7 ways to help a friend take great selfies
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I am at best cheeky and cheesy in front of a camera. Those dramatic, styled fashion shots you see of bloggers? I'm not in a one. I grin too big, sit too casually, and break out into a funny face right as the shutter closes. However, since I am a big part of my brand, and I love connecting with readers/mommas/designers, I know that people need to see me, my face, and me involved in the work that I do. So it seems it's time I figured this out.
I asked two talents, also my roommates for The Hello Sessions, to give me all their knowledge. Jeran of Oleander and Palm can photo style a home like no one else I know, and PJ of A Girl Named PJ has all the best sense for easy and chic fashion.
And, lucky you, I think some of their genius rubbed off. I'm sharing with you the 7 ways that you can help a friend take great selfies. I suppose these are more self portraits or headshots, but you get where I'm going with this. . . photos of you. . . that are usable, beautiful, and ones you'll be proud to share.
1. LET YOUR LOCATION WORK FOR YOU.
The ladies and I were strategic with our choice of hotels. We selected The ACE Hotel in Portland which we knew has its own cool, well lit, urban vibe. Basically every nook and cranny in the place is editorial and photographable. We stayed in a triple that was on trend and without a bathroom. Priorities.
Takeaway: Find a location that makes you feel good. It should have its own vibe but not distract from you.
2. Pick a good time of day.
We all wanted to look fresh but not just washed so we had our coffee and conversation before we decided to start taking some pictures. This was a huge help to me, giving me time to relax and ease into poses.
Mid morning works well for daylight, too, depending on your location. Consider a later afternoon sunlight as well. We thought we'd walk all over the city to find the right location for lighting, and it turned out that the hallway right outside our room was the perfect filter.
Takeaway: Photograph mid morning or late afternoon and give yourself time to ease into the setting and relax.
3. GET THE GIGGLES OUT.
When I'm in the company of friends, I laugh. A lot. Sometimes that makes for a great photo. Sometimes it's too much. Give your friend time to laugh, stretch, dance (we clogged quite a bit), and move in whatever way she needs. The more natural expressions are on their way once you work your way through some of the discomfort. Don't give up.
Takeaway: Don't hold back. You're with friends. Let out all the laughter and awkwardness. Some great photos might be in that release or some great ones might be right around the corner.
4. HELP HER FIND HER POSE.
Some of us are very gifted in the knowledge of where our limbs end. Me? Not so much. I'm not always aware of how my face looks when I'm doing certain activities or which way my feet are turned or hands positioned.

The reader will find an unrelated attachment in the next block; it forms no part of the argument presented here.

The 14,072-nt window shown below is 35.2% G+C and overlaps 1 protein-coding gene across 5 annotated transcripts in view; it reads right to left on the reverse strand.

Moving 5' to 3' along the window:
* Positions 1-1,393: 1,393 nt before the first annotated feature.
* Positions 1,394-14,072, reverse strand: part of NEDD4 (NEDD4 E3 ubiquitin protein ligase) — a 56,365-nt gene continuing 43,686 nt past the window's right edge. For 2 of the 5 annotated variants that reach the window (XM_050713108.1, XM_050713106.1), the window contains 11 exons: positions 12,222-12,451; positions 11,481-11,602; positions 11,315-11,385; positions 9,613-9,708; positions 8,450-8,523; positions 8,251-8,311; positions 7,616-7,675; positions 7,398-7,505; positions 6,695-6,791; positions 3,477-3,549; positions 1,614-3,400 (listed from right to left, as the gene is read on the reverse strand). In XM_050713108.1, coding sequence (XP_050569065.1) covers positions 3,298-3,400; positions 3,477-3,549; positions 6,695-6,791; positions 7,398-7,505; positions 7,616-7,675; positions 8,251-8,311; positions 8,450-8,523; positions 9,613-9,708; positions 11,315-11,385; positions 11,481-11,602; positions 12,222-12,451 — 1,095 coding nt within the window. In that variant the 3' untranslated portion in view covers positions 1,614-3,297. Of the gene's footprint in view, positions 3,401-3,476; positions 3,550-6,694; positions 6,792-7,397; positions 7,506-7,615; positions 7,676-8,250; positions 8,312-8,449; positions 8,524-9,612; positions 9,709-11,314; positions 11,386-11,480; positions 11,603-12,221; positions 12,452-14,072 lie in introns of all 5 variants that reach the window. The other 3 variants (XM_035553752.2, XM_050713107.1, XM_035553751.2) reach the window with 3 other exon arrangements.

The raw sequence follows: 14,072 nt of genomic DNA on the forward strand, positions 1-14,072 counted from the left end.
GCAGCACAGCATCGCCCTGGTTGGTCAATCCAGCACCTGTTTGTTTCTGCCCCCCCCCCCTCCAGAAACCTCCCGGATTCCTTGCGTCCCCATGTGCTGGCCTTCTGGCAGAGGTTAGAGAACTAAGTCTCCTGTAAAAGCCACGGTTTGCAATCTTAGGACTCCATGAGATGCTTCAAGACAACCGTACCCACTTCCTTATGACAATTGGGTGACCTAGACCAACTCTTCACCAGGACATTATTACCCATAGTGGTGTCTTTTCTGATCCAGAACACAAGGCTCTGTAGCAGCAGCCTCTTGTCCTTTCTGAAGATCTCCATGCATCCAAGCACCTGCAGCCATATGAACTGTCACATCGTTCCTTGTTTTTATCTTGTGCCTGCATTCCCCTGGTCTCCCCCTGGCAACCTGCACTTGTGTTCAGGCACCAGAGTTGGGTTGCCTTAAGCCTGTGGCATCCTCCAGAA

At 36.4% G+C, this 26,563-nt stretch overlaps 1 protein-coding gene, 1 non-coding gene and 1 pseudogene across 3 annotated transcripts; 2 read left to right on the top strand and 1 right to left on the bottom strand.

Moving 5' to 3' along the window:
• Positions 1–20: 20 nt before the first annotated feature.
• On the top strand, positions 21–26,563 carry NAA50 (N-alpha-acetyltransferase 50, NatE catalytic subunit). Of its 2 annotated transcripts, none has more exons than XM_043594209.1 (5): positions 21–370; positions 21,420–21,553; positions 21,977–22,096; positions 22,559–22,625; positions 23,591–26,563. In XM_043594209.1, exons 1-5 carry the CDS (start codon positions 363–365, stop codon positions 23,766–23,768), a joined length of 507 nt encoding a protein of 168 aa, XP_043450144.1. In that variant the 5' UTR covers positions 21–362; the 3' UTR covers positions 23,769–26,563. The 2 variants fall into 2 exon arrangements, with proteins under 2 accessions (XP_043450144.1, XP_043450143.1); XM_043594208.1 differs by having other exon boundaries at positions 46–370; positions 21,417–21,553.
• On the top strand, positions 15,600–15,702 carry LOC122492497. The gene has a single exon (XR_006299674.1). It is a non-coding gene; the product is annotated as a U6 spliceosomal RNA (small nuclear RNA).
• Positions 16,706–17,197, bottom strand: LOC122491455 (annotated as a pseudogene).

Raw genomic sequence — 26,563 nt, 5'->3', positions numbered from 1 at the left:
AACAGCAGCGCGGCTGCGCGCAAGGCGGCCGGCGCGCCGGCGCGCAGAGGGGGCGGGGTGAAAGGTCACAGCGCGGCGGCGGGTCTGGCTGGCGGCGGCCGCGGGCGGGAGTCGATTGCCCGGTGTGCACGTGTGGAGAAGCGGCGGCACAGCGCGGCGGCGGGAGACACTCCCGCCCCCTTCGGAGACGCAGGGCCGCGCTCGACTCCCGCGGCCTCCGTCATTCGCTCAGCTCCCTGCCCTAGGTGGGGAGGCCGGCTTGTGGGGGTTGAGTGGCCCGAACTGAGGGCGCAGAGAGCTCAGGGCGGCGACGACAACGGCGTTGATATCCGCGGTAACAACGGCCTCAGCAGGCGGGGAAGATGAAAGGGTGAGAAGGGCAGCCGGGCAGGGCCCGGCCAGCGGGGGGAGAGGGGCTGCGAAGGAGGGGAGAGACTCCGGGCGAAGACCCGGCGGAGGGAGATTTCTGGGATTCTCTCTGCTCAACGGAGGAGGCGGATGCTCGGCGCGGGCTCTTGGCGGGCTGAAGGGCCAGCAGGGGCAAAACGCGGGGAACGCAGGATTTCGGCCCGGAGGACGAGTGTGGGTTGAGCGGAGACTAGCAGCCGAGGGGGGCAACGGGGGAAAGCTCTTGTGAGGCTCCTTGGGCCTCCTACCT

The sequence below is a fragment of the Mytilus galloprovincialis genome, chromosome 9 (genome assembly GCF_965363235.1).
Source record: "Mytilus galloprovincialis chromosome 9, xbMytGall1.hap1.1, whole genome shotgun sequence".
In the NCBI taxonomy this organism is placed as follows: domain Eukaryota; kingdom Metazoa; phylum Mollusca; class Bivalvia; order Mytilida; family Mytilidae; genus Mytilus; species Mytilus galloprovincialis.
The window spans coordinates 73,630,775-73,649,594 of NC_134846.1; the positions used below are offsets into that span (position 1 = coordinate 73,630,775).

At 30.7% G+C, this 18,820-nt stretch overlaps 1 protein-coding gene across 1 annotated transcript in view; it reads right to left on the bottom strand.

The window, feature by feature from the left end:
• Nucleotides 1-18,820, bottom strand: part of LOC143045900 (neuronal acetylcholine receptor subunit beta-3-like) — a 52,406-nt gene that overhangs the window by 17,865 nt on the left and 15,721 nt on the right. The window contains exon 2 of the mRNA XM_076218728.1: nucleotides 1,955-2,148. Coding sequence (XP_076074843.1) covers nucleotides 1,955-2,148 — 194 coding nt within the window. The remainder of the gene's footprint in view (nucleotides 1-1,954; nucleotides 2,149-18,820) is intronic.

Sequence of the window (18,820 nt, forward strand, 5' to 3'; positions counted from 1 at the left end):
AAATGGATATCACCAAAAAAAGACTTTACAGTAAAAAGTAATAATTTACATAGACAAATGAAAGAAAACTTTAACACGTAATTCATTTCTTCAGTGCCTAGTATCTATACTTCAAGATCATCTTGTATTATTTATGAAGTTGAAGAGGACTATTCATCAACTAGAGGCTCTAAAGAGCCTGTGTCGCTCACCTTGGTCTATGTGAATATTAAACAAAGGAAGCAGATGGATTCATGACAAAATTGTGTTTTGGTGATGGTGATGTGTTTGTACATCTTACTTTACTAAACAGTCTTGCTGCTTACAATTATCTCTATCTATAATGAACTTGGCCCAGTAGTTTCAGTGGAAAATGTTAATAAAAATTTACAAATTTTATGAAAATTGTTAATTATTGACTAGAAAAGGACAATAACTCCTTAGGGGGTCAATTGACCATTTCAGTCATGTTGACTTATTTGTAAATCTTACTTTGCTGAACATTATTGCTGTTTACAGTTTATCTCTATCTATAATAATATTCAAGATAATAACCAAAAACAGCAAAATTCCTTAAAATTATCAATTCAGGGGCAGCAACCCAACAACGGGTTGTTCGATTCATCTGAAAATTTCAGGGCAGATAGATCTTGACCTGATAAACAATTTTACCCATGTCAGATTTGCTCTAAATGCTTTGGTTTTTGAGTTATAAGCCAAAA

Having people who could help me turn towards light, angle my body, move my shoes was invaluable. And once they helped me figure it out 3-4 times, I began to understand how to do it myself. Lean forward from the hips, pull my neck out a little more, reach down with my hand, sit up straight, shoulders down.
And friends are the best at bringing you the back of the camera to review. Is this one you like? How do you feel about this composition?
Takeaway: Help your friend look her best in her posing. If she's not getting your verbal direction, gently move her into the right posture (she'll thank you later). And show her what you've taken so that she can begin to learn what look she wants to project.
5. Throw out lots of compliments
Jeran and PJ rocked this one. Be effusive in your praise! Tell your friend everything that looks awesome and skip all the mentions of elements that are not awesome. Build confidence and comfort as you take photographs.
Takeaway: There is an element of vulnerability inherent in having your photograph taken. Be the friend that is super positive, telling her she looks beautiful and that you have so many great photographs. Keep the good vibes going.
6. Take a ton, a boatload of pictures
Yeeeeaaahh! We are in the digital age, and likely you are photographing on a digital camera or phone. So, don't worry about burning through film. Keep all the possibilities open and capture many, many images. Sometimes a strategic crop or a brightened image can be the money photo. I took well over a hundred photos of the three of us by the window, walking around, posing with our feet in the air, sitting on the couch, and (yes, yes!!) in the bathtub. Some I'm saving for our next friend reunion (insert wicked laugh).
7. Help your friend try something new
This is the biggest gift I think you can give. Perhaps she is used to making that same face in front of the lens or always putting her hand on her hip. Switch it up! Have her pick up her purse or lay across a couch. Ask her to hang upside down or go down the stairs. Sometimes the caught-in-the-middle pose is a fresh of breath air. Encourage props - keep the coffee in the photo and put on your glasses. Help her see herself in new ways through these images.
One more shout out to my ladies, Jeran and PJ, who had us in and out of all kinds of sillyness. It's not everyone that could get me to sit in front of a giant cat mural. But I'm kind of in love with the final image. Kudos, PJ.
Takeaway: Keep the possibilities open and challenge your friend to move differently and interact with the space in new ways! Surprise!! You might find the awesome photo in the unusual.
What did I miss? What do you do to take great photographs of friends? Share, please. I could use all the help I can get!!